The WFSA Scholarship programme has been developed to identify and develop future leaders in Anaesthesiology. Scholars will acquire new knowledge and gain many contacts and friends during the WCA.

The World Congress of Anaesthesiologists takes place every four years and is keenly anticipated as it travels the globe as a wonderful occasion to bring together international practitioners of the specialty. WCA 2020 will have 24 different scientific tracks organised by leaders in each field which can be viewed in more detail on the WCA website. Please click here to access the full programme. The aim of the congress is to provide world-class, global, scientific content that is clinically relevant with a strong practical emphasis.

logos crop ARS AARS

This is a global call for applications from all regions. The WFSA thanks the Asian Australasian Regional Section (AARS) for their donation that will support 10 WFSA-AARS scholarships from the Asian Australasian region and the Africa Regional Section (ARS) for their support for at least 3 WFSA-ARS scholarships. Additional scholarships will be added by the WFSA and other sponsors in the coming months.

Applicant criteria

Applicants must be fully qualified anaesthesiologists and a member of their national anaesthesiology society

Preference will be given to applications which meet the following criteria:

• Under 40 years old and completed specialist anaesthesiology training within the last 10 years
• From a low or middle income country
• Presenting a paper or poster during the conference
• Working in a teaching hospital

 Scholarship Details

The scholarship will cover:

• Return airfares
• Visa costs
• Transit accommodation (if required)
• Accommodation in Prague for the duration of the congress
• Congress registration
• Per diem to contribute towards local costs (e.g. subsistence)

Please note:

All airfares and transit accommodation (if required) will be booked by WFSA. Overland travel costs will be considered if cheaper or more convenient than airfares.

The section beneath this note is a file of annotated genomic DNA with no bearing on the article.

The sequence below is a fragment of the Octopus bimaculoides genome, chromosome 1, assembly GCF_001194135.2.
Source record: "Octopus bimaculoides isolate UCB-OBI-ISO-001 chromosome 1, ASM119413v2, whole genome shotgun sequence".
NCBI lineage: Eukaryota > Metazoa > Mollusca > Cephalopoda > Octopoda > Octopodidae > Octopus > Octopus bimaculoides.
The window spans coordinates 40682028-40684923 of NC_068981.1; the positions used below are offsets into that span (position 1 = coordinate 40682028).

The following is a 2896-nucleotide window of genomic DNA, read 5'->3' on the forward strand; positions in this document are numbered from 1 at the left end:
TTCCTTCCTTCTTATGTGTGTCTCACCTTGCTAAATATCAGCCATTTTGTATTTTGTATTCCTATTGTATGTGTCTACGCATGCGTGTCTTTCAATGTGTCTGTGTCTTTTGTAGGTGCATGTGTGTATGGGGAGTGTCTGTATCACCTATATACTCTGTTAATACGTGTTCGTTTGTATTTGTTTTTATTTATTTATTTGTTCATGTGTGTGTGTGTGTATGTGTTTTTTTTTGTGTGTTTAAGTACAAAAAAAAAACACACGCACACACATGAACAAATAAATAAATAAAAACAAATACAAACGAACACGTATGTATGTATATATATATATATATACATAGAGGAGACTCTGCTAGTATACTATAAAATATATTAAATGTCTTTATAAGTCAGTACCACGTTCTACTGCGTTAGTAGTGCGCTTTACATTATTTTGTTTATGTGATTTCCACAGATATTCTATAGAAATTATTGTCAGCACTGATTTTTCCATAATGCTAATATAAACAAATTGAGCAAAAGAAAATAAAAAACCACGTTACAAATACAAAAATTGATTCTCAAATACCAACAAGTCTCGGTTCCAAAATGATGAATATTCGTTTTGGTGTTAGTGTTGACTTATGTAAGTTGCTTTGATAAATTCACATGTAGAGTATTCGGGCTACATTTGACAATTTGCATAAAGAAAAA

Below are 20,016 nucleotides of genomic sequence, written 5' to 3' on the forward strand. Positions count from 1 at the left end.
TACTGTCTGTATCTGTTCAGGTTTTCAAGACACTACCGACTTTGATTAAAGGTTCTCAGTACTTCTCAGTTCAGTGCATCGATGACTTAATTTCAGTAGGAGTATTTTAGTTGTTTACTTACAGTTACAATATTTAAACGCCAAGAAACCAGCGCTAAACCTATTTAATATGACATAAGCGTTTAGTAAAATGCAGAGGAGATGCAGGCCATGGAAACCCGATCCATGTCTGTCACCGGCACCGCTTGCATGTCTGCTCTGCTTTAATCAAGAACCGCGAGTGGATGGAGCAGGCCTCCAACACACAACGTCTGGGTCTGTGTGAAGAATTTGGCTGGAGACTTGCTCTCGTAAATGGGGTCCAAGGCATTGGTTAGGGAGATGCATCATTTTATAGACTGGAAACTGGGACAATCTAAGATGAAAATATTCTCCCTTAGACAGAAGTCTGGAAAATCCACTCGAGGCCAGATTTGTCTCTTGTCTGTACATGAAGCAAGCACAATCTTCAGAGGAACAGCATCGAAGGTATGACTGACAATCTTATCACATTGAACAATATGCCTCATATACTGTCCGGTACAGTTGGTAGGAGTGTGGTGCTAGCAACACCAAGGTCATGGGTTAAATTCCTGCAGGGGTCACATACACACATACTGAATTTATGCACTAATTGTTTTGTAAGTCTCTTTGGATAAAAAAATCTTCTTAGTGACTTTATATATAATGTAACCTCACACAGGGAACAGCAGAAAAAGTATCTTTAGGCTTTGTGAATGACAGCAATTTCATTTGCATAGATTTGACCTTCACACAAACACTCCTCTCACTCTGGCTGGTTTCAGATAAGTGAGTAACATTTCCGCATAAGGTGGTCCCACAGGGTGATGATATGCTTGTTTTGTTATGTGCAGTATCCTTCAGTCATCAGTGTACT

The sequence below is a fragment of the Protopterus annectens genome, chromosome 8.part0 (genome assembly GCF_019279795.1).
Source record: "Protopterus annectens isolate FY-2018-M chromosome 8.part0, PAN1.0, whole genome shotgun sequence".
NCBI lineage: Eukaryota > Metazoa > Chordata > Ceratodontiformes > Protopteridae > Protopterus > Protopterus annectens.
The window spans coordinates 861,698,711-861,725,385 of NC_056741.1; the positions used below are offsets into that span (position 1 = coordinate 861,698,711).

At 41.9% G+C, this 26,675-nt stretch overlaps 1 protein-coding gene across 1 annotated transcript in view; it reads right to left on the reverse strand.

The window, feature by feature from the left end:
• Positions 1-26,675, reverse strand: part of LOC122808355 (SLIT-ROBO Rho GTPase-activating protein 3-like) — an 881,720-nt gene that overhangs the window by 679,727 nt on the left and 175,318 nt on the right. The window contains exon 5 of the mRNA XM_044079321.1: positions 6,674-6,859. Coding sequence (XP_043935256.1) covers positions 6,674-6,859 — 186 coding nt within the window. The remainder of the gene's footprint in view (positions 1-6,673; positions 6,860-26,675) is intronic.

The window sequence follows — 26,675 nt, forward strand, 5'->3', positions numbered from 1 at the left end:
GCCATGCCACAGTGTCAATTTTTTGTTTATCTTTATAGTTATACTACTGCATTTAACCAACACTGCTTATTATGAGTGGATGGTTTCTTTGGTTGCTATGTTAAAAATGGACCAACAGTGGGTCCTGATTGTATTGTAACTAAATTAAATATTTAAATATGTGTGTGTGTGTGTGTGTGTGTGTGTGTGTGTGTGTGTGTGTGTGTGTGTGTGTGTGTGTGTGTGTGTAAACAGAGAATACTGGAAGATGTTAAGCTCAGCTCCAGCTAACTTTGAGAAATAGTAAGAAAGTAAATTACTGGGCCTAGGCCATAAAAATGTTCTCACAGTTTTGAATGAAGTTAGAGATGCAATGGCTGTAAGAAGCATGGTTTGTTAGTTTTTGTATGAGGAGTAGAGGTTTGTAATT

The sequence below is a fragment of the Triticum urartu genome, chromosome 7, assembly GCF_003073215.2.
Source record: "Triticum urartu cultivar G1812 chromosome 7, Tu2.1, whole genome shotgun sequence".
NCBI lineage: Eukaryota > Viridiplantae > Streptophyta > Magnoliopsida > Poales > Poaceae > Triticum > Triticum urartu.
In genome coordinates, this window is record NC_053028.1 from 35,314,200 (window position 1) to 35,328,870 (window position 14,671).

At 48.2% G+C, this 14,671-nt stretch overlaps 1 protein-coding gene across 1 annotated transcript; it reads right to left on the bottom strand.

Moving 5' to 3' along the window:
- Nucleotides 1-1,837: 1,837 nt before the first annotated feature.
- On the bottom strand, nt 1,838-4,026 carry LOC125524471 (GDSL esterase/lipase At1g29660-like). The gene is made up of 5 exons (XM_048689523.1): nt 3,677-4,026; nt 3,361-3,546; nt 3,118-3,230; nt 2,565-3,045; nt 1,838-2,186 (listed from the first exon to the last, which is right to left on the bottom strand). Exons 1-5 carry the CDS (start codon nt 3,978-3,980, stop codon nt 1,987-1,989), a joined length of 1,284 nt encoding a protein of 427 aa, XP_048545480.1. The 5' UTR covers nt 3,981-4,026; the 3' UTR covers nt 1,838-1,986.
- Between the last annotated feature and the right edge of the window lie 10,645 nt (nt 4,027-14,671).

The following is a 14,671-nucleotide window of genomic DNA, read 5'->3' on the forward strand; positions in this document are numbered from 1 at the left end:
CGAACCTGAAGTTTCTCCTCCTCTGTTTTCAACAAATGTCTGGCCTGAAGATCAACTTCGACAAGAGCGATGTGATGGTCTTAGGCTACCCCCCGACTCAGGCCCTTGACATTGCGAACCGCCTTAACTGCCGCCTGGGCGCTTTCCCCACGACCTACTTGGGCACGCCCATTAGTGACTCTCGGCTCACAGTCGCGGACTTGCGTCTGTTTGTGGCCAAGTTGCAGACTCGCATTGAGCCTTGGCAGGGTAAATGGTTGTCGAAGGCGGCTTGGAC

The scholar is responsible for organising their own visa which can be reimbursed by the WFSA upon completion of an expense claim form with a valid receipt

The successful applicant is responsible for organising and paying for:

• Travel to and from airports
• Appropriate travel and health insurance
• All other costs, including income taxes or other fees

The scholar is required to submit a report, no later than one month after the conference. The WFSA will send scholars a reporting template to complete this task

Application process

All applications must be submitted via the WFSA online application system by the 23rd February 2020.

Click here to create an account on the online system and submit your application.

Applicants must provide the following documents with their application:

• Curriculum vitae with one recent photo
• Letter of recommendation from the applicant's national anaesthesiology society
• Letter of recommendation from the applicant's head of department or hospital management
• Copy of medical degree
• Copy of photograph page of passport
• Copy of specialist anaesthetic qualification
• Copy of current medical registration

Applications will be considered by a panel of anaesthesiologists selected by the WFSA, AARS and ARS. Successful applicants will be informed by late-March.

Successful applicants must confirm their intention to take up the scholarship within 2 days of notification. Failure to do so will result in the scholarship being offered to the next candidate.


If you are interested in sponsoring the scholarship programme for the WCA, please contact WFSA Partnerships Manager, Matthew Rothero at partnerships@wfsahq.org who will be happy to provide further information. 

Additional scholars to the WCA

The WFSA would also like to thank our partners, Christchurch Private Practice Group, Australian and New Zealand College of Anaesthetists (ANZCA), New Zealand Society of Anaesthetists (NZSA), Australian Society of Anaesthetists (ASA) and the John James Foundation, for their generosity and support in bringing additional scholars to the WCA.


AUS NZ Logos 

Fund A Fellow

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Help us to transform anaesthesia care in lower income countries

All donations made to Fund a Fellow will go directly towards enabling young leaders in anaesthesia to access these amazing training opportunities and improve outcomes for thousands of patients around the world.